HS2’s route north is confirmed by Government

MINISTERS are pressing ahead with £55bn HS2 plans despite several years of delays and controversy.
The Government has now decided where it wants HS2 in the North, from Birmingham to Leeds and Crewe to Manchester.
There remains confusion over the Sheffield station, after plans for a Meadowhall stop were scrapped in favour of a city centre site which would save £1bn, but would require cutting through a residential development in Mexborough. A final decision on the site of the Sheffield station will be made at a later date.
It will connect the East Midlands to South Yorkshire first, before moving up to Leeds where a new HS2 station will be built. HS2 will also have a connection to the East Coast Main Line, allowing HS2 to serve York, Newcastle and the rest of the North East.
The new routes between Leeds, Manchester, Birmingham and London would deliver 14,900 seats per hour, more than the 4,700 provided currently.
A statement from the Department of Transport said that HS2 trains will carry 300,000 people a day and triple the number of seats on trains out of Euston at peak times.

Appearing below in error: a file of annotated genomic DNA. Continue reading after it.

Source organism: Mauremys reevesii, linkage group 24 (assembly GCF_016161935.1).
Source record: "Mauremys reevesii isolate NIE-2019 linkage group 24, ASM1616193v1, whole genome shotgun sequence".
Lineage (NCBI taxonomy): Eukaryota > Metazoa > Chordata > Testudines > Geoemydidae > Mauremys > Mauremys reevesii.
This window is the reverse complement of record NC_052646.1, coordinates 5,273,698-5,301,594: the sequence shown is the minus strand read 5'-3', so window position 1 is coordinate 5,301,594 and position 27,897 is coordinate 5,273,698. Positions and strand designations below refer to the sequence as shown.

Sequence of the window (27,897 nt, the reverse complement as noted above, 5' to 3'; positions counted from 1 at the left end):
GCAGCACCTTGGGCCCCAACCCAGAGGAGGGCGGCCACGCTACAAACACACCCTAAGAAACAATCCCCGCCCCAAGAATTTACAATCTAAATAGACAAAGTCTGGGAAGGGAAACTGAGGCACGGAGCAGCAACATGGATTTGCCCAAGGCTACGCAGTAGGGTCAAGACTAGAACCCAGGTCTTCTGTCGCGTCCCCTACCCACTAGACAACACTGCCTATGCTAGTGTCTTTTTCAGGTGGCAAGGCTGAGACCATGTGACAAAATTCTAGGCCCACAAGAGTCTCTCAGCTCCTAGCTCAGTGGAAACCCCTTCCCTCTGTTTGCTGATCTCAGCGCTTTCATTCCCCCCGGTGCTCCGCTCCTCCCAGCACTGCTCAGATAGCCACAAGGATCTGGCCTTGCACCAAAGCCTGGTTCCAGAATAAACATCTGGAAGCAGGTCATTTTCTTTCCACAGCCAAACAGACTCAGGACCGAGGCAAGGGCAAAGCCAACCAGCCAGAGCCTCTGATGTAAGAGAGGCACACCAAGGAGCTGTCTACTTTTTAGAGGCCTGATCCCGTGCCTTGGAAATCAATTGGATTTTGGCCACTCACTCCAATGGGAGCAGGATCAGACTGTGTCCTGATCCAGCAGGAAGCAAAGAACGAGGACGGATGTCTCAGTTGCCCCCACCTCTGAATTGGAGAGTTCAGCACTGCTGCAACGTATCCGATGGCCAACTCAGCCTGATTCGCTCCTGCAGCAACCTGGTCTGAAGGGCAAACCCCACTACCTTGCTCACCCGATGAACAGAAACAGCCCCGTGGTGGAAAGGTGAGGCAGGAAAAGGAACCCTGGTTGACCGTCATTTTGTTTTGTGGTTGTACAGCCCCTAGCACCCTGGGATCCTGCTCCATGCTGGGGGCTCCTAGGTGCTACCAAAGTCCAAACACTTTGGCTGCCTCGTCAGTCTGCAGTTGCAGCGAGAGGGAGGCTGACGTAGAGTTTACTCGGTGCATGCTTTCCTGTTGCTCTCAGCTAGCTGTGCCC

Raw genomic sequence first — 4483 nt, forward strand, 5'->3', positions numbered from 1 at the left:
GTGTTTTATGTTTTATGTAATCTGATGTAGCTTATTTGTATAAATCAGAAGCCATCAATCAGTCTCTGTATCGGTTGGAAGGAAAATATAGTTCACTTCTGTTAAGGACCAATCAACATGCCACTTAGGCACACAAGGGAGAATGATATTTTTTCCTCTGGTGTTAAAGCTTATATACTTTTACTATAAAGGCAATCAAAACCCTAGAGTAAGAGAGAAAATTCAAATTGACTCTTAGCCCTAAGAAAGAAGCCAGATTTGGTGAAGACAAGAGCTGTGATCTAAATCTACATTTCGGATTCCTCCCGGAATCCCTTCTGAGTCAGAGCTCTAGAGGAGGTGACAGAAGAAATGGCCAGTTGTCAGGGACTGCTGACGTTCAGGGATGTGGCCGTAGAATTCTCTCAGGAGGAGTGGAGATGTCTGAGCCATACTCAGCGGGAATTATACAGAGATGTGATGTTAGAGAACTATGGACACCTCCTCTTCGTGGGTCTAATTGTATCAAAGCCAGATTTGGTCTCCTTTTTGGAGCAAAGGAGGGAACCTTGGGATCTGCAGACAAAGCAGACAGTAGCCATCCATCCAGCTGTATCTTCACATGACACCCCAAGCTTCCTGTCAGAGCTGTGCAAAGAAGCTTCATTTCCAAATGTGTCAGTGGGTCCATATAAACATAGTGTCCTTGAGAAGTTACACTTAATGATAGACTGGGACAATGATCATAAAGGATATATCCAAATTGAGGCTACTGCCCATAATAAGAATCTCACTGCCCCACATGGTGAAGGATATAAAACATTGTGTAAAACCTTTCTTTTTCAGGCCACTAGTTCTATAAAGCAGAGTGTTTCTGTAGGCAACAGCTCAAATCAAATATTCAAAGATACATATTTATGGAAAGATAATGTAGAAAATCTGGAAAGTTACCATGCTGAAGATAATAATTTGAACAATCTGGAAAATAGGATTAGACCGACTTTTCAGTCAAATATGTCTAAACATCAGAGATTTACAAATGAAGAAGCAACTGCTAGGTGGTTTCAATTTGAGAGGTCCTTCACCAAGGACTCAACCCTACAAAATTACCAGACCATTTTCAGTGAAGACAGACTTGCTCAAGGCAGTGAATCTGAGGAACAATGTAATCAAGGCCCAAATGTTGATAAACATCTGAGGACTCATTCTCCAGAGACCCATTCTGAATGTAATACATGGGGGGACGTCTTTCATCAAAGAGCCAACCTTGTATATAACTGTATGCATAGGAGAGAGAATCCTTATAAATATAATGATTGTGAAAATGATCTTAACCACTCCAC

A final decision will not be made until next year, but the plans indicate a timeline of 17 years. The first phase between London and Birmingham is due to be completed in 2027. The split routes to Yorkshire and the North West will be completed by 2033.
HS2 Ltd has also announced contractors for sections of the £900m first phase.
Transport Secretary Chris Grayling said: “HS2 is an ambitious and exciting project and the Government is seizing the opportunity it offers to build a transport network fit for the 21st century, one that works for all and makes clear to the world that Britain remains open for business.
“The full HS2 route will be a game-changer for the country that will slash journey times and perhaps most importantly give rail passengers on the existing network thousands of extra seats every day. They represent the greatest upgrade to our railway in living memory.”